F. Scott Fitzgerald's previously unpublished short story "The IOU" appeared in the New Yorker several weeks ago.
The story, written in 1920 when Fitzgerald was 23 and after the success of "This Side of Paradise," was somehow lost in the shuffle between competing magazines, Harper's and the Saturday Evening Post. "The IOU" will be included in a new anthology of Fitzgerald's unpublished work, "I'd Die for You and Other Lost Stories."
"The IOU," a satirical piece about a World War I veteran who unexpectedly turns up alive, is not that great, but shows Fitzgerald's ease with the language. It's quite funny, showing a gift that is not usually associated with Fitzgerald.
"The Great Gatsby" and other books displayed an urbane wit. Beyond this, Fitzgerald could also write broadly comic material, laced with black humor. A few years ago, I read his "Pat Hobby Stories," satirical pieces based on his less than successful Hollywood days, and found it wickedly funny in skewering movie targets.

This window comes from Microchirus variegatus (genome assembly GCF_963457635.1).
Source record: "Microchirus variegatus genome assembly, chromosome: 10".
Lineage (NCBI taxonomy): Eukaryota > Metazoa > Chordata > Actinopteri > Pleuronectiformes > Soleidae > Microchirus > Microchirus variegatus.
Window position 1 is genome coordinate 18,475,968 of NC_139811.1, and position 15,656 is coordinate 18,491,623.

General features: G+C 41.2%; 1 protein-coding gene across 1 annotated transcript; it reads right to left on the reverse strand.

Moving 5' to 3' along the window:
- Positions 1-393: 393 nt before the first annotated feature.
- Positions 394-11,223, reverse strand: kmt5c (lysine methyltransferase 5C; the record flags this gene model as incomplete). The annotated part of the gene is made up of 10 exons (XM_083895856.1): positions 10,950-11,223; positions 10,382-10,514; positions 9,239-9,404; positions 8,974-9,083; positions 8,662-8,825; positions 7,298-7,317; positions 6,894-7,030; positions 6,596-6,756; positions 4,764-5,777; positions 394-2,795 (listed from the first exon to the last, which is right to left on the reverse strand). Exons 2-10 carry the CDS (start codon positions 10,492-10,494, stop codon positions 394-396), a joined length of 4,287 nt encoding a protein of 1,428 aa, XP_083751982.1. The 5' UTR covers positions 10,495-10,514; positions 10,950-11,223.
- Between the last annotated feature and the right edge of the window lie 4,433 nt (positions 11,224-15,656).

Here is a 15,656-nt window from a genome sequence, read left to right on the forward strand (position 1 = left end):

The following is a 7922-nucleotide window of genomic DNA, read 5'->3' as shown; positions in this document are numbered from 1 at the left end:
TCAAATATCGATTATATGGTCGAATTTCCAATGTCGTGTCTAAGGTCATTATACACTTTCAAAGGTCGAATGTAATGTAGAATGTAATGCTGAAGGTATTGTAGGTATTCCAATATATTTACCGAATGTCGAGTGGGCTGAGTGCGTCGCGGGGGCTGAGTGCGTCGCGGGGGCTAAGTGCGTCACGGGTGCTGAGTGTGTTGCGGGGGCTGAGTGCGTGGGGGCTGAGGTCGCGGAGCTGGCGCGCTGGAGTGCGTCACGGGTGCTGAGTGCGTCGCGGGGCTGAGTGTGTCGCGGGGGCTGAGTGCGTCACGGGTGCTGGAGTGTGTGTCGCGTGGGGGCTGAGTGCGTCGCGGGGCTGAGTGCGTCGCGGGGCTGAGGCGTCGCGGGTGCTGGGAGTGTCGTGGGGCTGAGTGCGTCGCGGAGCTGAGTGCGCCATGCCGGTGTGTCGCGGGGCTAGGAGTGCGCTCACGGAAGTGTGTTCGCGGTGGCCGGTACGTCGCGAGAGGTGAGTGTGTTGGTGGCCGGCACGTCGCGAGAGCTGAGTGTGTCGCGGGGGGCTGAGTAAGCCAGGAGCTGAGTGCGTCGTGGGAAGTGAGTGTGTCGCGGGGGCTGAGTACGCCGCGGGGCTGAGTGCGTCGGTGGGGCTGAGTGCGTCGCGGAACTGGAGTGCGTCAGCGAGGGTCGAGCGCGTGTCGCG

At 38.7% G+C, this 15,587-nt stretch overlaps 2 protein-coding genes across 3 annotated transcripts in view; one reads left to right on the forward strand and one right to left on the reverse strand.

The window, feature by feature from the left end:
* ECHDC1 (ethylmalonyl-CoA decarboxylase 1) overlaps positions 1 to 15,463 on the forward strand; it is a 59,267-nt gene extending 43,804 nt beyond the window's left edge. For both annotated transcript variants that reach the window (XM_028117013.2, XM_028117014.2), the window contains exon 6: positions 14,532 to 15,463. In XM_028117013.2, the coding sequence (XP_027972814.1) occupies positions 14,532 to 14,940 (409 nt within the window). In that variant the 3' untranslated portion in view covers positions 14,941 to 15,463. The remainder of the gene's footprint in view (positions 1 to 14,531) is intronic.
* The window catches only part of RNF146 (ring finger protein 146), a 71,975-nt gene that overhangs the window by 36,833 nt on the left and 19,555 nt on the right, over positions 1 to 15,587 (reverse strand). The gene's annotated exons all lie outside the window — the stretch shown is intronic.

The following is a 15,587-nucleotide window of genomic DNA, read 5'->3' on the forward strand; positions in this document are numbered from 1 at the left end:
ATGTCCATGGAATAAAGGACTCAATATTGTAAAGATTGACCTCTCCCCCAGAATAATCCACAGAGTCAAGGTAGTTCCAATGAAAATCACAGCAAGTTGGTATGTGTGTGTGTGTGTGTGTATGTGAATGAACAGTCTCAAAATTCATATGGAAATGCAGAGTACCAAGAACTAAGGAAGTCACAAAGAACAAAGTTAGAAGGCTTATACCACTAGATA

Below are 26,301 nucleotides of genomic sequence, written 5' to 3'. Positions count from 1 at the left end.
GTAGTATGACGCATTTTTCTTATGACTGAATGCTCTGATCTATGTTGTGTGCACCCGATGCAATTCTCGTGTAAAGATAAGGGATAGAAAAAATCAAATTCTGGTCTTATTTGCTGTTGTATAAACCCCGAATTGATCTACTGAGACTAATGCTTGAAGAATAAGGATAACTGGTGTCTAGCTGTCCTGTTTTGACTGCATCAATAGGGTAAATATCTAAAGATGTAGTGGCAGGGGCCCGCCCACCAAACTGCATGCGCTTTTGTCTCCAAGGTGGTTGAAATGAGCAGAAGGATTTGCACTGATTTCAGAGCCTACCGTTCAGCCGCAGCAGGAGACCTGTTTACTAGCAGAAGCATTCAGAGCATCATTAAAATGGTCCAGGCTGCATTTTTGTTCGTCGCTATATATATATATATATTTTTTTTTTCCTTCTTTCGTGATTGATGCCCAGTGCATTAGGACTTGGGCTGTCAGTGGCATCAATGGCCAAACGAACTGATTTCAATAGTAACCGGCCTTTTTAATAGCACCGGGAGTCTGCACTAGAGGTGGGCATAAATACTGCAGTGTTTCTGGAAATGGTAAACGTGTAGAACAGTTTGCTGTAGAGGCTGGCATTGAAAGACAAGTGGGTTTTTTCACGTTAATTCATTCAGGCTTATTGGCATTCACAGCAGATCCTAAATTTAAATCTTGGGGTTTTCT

Strange that the New Yorker is publishing Fitzgerald's work nearly 80 years after his death. In the days of founding editor Harold Ross, the New Yorker pretty much ignored Fitzgerald's work, leaving him to Esquire, The Saturday Evening Post and other publications.
It would seem that Firzgerald's tales of metropolitan sophistication would have matched perfectly with Ross's early conception of the magazine, but Fitzgerald had no presence in the magazine outside of three minor stories and two poems. The New Yorker did publish a mocking profile of Fitzgerald and his wife, Zelda, on April 17, 1926, John C. Moser's "The Sad Young Man."